Snapchat, the only social media platform left where millennials can escape their parents, has been notoriously secret about how it packed advanced augmented reality features into its mobile app.
In a research paper published June 13 on the open publishing platform Arxiv, the company seems to detail one of its tricks for compressing crucial image recognition AI while still maintaining acceptable performance. This image recognition software, if indeed used by Snap, could be responsible for tasks like recognizing users’ faces and other objects in the app’s World Lenses.
Snap’s method hinges on two techniques: simplifying the way that its convolutional neural networks (a flavor of machine learning common in image recognition) recognize shapes, and proposing a slightly different configuration of the network to offset that simplification.
With these tweaks, Snap claims to fit its algorithm into just 5.2 MB—about the size of a standard song in MP3—with accuracy that just edges out Google’s latest research attempt to scale down its mobile AI. With both networks taking that same 5.2 MB space, Snap scored 65.8% accuracy while Google scored 64.7% on a standard image recognition task, according to the paper. (For AI nerds, this is top-1 accuracy, or when the network is only given one shot at guessing.)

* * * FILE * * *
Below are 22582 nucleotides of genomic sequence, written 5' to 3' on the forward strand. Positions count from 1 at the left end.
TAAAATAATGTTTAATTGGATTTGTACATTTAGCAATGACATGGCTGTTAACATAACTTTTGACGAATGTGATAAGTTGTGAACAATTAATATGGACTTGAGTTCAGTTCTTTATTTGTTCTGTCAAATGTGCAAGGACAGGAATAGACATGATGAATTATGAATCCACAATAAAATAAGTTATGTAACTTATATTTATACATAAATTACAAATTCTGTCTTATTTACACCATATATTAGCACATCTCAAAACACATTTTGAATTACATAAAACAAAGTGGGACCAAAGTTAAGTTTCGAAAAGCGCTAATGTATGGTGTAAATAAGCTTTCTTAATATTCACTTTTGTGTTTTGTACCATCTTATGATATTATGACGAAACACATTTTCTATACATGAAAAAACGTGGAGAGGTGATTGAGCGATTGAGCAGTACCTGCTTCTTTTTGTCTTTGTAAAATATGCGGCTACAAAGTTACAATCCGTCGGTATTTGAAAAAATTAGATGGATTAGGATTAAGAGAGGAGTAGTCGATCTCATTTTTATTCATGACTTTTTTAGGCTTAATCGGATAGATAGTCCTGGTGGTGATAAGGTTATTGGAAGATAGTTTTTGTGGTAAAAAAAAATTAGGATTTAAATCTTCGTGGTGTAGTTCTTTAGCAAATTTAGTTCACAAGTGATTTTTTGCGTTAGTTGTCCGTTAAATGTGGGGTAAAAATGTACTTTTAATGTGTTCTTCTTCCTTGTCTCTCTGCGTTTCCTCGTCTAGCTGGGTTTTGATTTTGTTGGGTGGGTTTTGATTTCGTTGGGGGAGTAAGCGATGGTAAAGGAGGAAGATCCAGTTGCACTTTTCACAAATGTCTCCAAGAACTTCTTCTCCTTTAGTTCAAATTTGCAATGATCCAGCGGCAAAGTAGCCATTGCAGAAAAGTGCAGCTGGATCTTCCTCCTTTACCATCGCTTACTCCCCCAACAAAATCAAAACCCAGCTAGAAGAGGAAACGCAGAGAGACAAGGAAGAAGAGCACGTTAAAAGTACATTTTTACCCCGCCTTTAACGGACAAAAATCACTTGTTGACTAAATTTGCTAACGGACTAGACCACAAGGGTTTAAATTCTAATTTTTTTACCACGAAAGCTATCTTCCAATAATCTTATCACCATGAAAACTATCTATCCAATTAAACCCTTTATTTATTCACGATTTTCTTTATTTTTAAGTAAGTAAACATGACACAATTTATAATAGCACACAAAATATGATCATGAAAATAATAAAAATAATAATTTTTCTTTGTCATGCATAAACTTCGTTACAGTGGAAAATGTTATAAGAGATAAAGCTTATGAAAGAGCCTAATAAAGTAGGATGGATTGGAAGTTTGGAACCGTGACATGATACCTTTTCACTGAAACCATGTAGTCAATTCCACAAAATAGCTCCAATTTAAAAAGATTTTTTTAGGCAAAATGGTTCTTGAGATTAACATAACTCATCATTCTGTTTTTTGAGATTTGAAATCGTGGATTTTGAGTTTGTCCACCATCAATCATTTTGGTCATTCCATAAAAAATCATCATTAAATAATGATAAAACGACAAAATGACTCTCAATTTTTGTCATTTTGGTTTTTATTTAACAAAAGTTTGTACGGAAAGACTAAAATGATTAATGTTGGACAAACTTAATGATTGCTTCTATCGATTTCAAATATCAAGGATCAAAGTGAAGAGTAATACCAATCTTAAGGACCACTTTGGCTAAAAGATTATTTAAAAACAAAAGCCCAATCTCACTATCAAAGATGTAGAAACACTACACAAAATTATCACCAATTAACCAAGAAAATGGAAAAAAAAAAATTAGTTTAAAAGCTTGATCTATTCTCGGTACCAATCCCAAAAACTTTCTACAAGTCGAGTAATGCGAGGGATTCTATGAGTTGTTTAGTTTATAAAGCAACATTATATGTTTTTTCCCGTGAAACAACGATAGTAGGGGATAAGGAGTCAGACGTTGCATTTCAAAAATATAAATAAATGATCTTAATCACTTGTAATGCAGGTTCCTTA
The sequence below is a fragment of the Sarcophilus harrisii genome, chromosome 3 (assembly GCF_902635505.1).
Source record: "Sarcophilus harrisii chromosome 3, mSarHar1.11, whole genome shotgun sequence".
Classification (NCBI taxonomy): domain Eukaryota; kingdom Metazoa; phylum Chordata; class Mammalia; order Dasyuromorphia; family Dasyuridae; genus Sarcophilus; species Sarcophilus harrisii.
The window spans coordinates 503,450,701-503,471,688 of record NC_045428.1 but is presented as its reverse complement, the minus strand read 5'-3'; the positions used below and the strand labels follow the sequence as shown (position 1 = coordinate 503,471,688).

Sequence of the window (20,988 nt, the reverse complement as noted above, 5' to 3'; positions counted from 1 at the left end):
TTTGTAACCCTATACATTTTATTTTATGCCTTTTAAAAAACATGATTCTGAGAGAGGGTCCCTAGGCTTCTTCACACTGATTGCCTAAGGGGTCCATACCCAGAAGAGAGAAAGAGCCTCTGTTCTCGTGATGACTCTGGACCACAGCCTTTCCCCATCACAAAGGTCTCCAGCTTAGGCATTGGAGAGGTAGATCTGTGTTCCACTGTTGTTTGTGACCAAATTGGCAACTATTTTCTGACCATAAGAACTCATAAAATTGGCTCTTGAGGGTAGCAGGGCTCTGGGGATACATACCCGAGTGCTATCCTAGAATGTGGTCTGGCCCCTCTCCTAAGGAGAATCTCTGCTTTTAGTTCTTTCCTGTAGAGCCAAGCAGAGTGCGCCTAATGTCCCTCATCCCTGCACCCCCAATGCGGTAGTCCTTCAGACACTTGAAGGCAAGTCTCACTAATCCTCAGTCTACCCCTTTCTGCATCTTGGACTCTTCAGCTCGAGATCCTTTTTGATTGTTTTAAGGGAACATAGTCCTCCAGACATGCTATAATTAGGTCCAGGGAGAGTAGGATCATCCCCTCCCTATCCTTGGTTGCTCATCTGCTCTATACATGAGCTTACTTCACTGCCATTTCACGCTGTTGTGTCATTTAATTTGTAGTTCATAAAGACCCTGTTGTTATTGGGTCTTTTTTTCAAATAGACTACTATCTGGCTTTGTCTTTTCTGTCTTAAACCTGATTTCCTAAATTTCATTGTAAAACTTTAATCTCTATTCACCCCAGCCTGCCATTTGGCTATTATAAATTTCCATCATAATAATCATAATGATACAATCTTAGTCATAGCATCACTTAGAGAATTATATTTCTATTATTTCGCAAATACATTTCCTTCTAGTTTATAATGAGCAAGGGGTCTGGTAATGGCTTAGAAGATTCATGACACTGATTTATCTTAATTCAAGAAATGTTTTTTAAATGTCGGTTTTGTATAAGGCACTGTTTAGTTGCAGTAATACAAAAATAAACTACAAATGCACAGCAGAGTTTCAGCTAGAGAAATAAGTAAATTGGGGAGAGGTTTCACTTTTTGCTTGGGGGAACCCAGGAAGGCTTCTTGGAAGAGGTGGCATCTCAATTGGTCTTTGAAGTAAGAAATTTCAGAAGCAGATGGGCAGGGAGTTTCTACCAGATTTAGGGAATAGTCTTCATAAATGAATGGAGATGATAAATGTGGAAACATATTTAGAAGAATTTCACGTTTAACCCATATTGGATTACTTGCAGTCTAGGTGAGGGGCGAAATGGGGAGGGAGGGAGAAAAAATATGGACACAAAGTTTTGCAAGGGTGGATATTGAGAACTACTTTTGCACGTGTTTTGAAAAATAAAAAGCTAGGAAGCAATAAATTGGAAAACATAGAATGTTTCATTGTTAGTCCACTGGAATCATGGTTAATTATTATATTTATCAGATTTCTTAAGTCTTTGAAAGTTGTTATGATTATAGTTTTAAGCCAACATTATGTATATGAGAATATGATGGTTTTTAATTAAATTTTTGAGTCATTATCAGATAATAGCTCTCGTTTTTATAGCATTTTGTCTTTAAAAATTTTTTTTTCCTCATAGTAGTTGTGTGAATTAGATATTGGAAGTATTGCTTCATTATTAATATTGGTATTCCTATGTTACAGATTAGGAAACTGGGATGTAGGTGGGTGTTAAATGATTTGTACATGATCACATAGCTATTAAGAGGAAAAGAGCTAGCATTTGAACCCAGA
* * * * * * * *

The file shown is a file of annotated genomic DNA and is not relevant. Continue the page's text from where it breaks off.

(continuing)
Snap isn’t the first to attempt to downsize AI for mobile, but publication of the research reveals a few key points:
- Snapchat is now interested in proving its AI chops, directly comparing itself to Google’s research efforts.
- Phones are quickly becoming the front line for AI, rather than the algorithms running on servers.
- Despite its $2 billion cloud contract with Google, Snapchat isn’t relying on Google or Facebook’s AI tech for its research.
We’ve reached out to Snap for more information, and will update if we hear back.
Snapchat has raised its AI profile in recent months by hiring a new director of engineering, Hussein Mehanna, according to a CNBC report. Mehanna had previously worked as a director of engineering in Facebook’s Apple Machine Learning division.
Facebook released code for Caffe2Go, an entire framework for running AI on mobile devices in late 2016, and Google released a mobile version of the hugely-popular TensorFlow last month at its I/O developer conference. Snap’s work was built using Caffe, the open-source library developed by University of California Berkeley.